mishandled some detainees, but reports since that time uniformly state 
that repatriation procedures are proceeding smoothly and without 
incident.  The presence of an estimated 35,000 Haitian migrants in the 
Bahamas remains a sensitive social, economic, and political issue.

Section 3  Respect for Political Rights:  The Right of Citizens to 
Change Their Government

The Constitution provides citizens with the right to change their 
government peacefully, and citizens exercise this right in practice 
through periodic, free, and fair elections held on the basis of 
universal suffrage.

The Bahamas is a constitutional, parliamentary democracy with two major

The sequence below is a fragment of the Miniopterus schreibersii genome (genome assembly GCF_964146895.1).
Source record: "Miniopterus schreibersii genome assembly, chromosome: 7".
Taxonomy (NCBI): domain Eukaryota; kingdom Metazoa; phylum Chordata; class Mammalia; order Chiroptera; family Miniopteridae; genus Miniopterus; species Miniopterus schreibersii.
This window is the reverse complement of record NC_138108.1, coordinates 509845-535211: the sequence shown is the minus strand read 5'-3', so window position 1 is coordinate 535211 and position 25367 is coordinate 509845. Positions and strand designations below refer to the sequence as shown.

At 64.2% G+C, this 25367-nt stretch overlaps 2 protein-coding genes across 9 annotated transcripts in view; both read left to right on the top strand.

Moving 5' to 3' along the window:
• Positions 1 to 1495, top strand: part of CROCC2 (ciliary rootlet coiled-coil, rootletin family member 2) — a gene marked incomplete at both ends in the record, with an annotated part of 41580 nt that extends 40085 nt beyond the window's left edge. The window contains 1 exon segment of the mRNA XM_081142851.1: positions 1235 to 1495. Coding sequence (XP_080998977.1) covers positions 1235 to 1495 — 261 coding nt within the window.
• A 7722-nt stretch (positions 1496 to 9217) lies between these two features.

political parties and general elections at least every 5 years.  An 
elected Prime Minister and Parliament govern.  The political process is 
open to all elements of society, and citizens 18 years of age and older 
are eligible to register and vote; voting is by secret ballot.  In the 
1992 elections, slightly more than 92 percent of registered voters cast 
valid ballots.  The two principal political parties are the ruling Free 
National Movement and the opposition Progressive Liberal Party (PLP).  
The PLP led the country for 6 years of internal self-government from 
1967 to 1973, and held power under Prime Minister Sir Lynden 0. Pindling 
from independence in 1973 to 1992.

The FNM holds 32 of 49 seats in the House of Assembly, and the PLP holds 
17.  Both the ruling party and the opposition name members to the upper 
house, the Senate, in compliance with 

constitutional guidelines.  Although it does pass legislation, the